Belle of the Yukon [Import]
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Set in the days of the Great Alaskan Gold Rush, this dazzling musical stars Randolph Scott as Honest John Calhoun, a 'reformed con artist-turned-dance hall owner on the lam from the law in the upper reaches of the Yukon. Calhoun's former flame, Belle (Gypsy Rose Lee), sails in as part of a new show troupe and quickly falls for her ex-boyfriend's newfound honorasserting her intentions to keep Calhoun an honest man. But on her toes is a band of Calhoun's colorful old cohorts, and they ve got one thing on their conspiring minds GOLD. Can Calhoun remain an upstanding businessman as he endeavors to be the small town's banker, or will the old thief pull his greatest number yet on its unsuspecting citizens? Oscar® nominated for best original score this rousing western musical takes you on a hilarious ride through the backcountry of greed, deceit, and double-crossing for a fun-filled finale that is sure to catch you by surprise.
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Top Customer Reviews
The plot handsome Randolph Scott is a man with a past but he decides to change his ways and starts a bank. Not too memorable.
Most Helpful Customer Reviews on Amazon.com (beta)
BELLE OF THE YUKON, set during the bustling days of the Canadian goldrush, stars Randolph Scott as "Honest John" Calhoun, a con-artist on the run from the authorities who decides to establish a bank and then abscond with the profits. Legendary striptease star Gypsy Rose Lee is Belle De Valle, Calhoun's former love who makes a splash as the town's new music hall star. A subplot features the comical misadventures of saloon manager Pop Candless (Charles Winninger) and his efforts to stop daughter Lettie (Dinah Shore) from marrying a man he believes to be a bigamist.
Filled with songs by Jimmy Van Heusen and Johnny Burke (including "Like Someone in Love" and "A Sleighride in July"), and filmed in blazing Technicolor, BELLE OF THE YUKON will be a welcome treat for musical fans; the early performance of Dinah Shore (costumed and wigged to resemble Judy Garland from "The Harvey Girls") is a real highlight, and seeing Gypsy Rose Lee is great too.
(Single-sided, single-layer disc).
Not to be too critical, but the director, William Seiter, gives us plodding direction even as the Technicolor photography looks like a million dollars. The dance hall costumes and Belle's dresses are so garish even Vincente Minnelli would have gawked. With one exception, the songs are no more than Hollywood professional. The acting varies from satisfying (Scott) to interesting in a kind of unformed way (Lee) to standard cliché (Charles Winninger and Guinn Williams) to pre-nostalgia (Bob Burns sounding like what Andy Griffith will) to really awful (Dinah Shore and William Marshall). The important thing to remember, while reining in the temptation for MST3K commentary, is that this is all done with good humor and good intentions. There are happy endings all over Malamute. Belle of the Yukon does no harm.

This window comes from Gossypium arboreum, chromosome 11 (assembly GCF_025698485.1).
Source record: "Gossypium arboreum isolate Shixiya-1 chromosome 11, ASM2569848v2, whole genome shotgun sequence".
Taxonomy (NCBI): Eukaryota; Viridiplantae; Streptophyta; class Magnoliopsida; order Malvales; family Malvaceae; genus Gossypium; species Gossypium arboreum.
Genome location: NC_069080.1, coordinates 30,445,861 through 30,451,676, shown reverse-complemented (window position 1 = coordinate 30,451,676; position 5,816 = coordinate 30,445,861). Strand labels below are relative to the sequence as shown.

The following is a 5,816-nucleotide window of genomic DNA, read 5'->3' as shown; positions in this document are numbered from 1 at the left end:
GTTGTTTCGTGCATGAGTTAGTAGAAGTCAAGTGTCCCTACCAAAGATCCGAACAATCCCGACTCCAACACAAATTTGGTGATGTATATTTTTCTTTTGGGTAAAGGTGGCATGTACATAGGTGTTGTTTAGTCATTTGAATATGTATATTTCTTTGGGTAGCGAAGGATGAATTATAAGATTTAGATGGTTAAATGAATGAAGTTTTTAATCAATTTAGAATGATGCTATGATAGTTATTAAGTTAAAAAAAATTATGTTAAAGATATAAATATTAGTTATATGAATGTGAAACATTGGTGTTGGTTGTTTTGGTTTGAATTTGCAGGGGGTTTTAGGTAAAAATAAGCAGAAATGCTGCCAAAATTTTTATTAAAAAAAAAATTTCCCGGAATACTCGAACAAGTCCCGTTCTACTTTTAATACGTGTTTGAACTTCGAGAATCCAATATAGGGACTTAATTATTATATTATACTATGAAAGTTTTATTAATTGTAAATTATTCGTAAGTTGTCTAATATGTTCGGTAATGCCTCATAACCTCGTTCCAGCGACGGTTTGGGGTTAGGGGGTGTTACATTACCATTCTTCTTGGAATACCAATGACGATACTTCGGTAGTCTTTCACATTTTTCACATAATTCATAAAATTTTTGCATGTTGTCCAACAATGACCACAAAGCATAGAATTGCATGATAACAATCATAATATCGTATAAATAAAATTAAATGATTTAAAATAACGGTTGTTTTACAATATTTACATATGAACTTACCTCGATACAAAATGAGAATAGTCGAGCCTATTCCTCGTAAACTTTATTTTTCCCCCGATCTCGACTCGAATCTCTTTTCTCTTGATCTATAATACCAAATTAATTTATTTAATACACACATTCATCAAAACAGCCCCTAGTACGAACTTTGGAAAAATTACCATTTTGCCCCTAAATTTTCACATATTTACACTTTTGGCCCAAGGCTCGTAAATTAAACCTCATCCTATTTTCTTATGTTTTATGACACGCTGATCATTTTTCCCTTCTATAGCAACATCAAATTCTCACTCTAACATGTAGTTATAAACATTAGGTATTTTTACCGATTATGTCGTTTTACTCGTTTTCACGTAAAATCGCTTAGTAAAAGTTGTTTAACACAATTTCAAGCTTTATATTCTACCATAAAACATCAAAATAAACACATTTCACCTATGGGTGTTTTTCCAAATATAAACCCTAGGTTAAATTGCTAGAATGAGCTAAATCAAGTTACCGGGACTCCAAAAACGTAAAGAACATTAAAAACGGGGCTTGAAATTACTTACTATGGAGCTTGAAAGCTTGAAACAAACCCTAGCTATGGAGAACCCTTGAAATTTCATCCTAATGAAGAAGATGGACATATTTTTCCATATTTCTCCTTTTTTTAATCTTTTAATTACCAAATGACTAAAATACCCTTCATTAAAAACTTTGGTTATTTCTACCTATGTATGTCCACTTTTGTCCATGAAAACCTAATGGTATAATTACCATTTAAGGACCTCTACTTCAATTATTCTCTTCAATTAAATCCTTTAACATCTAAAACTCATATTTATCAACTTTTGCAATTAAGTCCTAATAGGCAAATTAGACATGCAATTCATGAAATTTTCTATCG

Gypsy Rose Lee with her 37-23-36 figure, her great voice and her ability to make dialogue sound like one-liners can be forgiven for being no actress. I doubt if she ever thought of herself as one except when she was stripping. She seems to be enjoying herself. She was an intelligent, honest woman with a fine, skeptical sense of humor. She even wrote a best-selling mystery, The G-string Murders. Even though she probably received some help from Craig Rice, a good friend, she did most of the heavy writing herself. Barbara Stanwyck played a bumping, grinding Gypsy Rose Lee, now named Dixie Daisy, in Lady of Burlesque: The G-String Murders, the movie made from the book. William Wellman directed. It's a movie worth seeing. I'd skip the lumbering movie made from the Broadway hit Gypsy, based on her autobiography. The television special of Gypsy starring Bette Midler isn't bad. Gypsy Rose Lee had to grow up fast.
Dinah Shore and William Marshall play the young lovers. Shore is Lettie Candless, daughter of Honest John's saloon manager. Lettie is an innocent young woman who sings at the music hall. Shore has two major romantic songs that stop the movie dead in its tracks. "Like Someone in Love" is pleasant enough, but the numbers were used only to showcase Dinah Shore. They are as out of place as...well, as romantic ballads in a Yukon music hall. The makeup department did Shore no favors. Her bright red Technicolor lipstick emphasizes how much teeth she has, Reassuringly, the older Shore got the more interesting she became. Maturity suited her. William Marshall plays Steve Atterbury, the music hall's piano player. Marshall was a big, passive guy without, as far as I can tell, any acting talent. He got by on impressively blond good looks. Close your eyes and you'd think you were listening to the high school lead in Brigadoon.
Randolph Scott is just fine as a friendly, well-dressed saloon owner you'd be wise not to trust. He's often been the best thing in the movies he's starred in. I enjoy watching his old-fashioned (by current tastes) approach to good guy Hollywood leading men.
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